Trower said the evaluation report indicates the Commission sees no need for a number of clauses in the current motor industry BER, and what will remain will be covered by other regulations.

But he is concerned that the changes would not protect dealers’ interests.

“I believe it is risky to attribute the improvements in the market to non sector-specific Block Exemption entirely,” he said.

“Competition is working. The question is, if competition is working do you get rid of the regulation under which it is working. Is getting rid of the Block Exemption like taking away the sledgehammer that cracks several nuts?”

Trower said reliance on the GBER and a patchwork of legislation might make dealers reluctant to invest in their franchises as they could be less certainty of their rights. It could also make it costly for dealers to fight their corner.

He suspected an issue for the Commission is its lack of resources. The team working on the motor trade Block Exemption is small, and other matters such as cartels and major investigations are a higher priority.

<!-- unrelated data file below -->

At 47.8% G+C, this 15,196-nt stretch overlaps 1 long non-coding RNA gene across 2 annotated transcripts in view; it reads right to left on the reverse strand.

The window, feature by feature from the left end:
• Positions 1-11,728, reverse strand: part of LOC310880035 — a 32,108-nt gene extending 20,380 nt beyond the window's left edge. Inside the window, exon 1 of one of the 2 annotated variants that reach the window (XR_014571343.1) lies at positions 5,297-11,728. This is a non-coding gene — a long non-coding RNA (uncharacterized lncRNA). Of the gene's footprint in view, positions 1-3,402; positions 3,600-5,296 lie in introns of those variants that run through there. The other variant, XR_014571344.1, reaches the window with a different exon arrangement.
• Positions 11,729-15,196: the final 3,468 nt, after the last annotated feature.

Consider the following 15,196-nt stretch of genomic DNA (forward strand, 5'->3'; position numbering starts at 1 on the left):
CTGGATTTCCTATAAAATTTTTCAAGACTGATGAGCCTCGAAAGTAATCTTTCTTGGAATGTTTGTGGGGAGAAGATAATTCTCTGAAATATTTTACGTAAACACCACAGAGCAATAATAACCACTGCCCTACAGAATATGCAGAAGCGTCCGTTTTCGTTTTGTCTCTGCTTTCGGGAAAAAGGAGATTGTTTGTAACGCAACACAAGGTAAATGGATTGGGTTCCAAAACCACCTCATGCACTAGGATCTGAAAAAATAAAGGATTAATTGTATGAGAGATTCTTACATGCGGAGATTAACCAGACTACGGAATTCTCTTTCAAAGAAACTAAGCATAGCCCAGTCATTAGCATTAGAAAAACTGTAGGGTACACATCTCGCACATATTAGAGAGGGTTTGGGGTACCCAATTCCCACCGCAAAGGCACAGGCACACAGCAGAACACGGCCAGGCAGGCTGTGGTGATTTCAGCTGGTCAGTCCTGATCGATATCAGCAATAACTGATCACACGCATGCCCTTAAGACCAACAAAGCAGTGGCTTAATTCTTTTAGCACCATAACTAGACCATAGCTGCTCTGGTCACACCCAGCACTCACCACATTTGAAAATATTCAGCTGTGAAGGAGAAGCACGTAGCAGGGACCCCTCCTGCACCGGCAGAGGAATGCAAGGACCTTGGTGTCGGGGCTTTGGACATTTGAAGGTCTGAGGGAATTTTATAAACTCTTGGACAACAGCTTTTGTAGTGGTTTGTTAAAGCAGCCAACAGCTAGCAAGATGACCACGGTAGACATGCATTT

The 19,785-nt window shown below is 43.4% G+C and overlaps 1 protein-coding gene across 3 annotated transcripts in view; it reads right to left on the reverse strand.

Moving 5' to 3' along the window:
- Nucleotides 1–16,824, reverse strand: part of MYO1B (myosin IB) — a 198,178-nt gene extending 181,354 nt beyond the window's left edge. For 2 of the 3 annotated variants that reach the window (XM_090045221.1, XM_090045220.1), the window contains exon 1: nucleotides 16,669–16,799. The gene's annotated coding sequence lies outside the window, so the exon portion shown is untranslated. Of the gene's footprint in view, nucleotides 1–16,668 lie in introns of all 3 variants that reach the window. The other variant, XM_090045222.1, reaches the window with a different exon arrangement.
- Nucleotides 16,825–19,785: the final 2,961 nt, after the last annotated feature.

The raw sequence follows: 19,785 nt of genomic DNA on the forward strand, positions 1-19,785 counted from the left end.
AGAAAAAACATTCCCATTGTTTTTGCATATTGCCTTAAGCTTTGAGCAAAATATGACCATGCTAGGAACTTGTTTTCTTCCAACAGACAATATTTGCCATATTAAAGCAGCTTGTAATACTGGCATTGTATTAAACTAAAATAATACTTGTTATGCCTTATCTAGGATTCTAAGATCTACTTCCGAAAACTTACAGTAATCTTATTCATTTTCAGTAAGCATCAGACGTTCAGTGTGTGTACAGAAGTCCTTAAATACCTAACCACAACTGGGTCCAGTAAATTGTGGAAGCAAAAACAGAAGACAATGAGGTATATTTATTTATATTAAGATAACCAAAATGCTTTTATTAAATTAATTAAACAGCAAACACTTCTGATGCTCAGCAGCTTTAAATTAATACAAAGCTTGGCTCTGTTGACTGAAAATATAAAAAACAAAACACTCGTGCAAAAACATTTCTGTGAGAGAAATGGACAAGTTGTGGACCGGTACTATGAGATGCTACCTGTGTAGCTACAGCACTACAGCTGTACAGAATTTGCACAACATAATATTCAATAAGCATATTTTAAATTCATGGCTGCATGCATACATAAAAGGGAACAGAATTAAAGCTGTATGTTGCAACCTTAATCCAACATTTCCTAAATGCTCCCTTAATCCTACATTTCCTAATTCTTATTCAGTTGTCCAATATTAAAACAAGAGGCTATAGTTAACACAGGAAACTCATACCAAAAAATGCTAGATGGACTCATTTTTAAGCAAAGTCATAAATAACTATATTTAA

He urged motor retailers and repairers to share their concerns with Brussels. “The European Commission is only likely to change its mind if there are compelling reasons for it to do so,” he added.

Customer loyalty - Mark Lavery, Cambria Automobiles

Mark Lavery, CEO at Cambria Automobiles, believes having the right staff that are correctly trained leads to world class customer loyalty.

Cambria Automobiles was catapulted into the spotlight when it acquired both Summit Auto Group and 14 sites from Caledonia Motors in January.

In 10 days, the move took the company’s turnover from £40 million to £300m.

Cambria inherited a lot of dealers in the expansion and it was Lavery’s job to analyse these new businesses and lead by example.

He used Grange Jaguar Swindon - a loss making business in the year before its acquisition by Cambria - as the case study.

Lavery’s “guest delight” programme was introduced which included mentoring staff with corporate philosophy meetings and developing a one to one customer relationship strategy.

He said: “Celebrate success, but when things are wrong you have to admit it and find a way to figure out what you need to do to turn things around.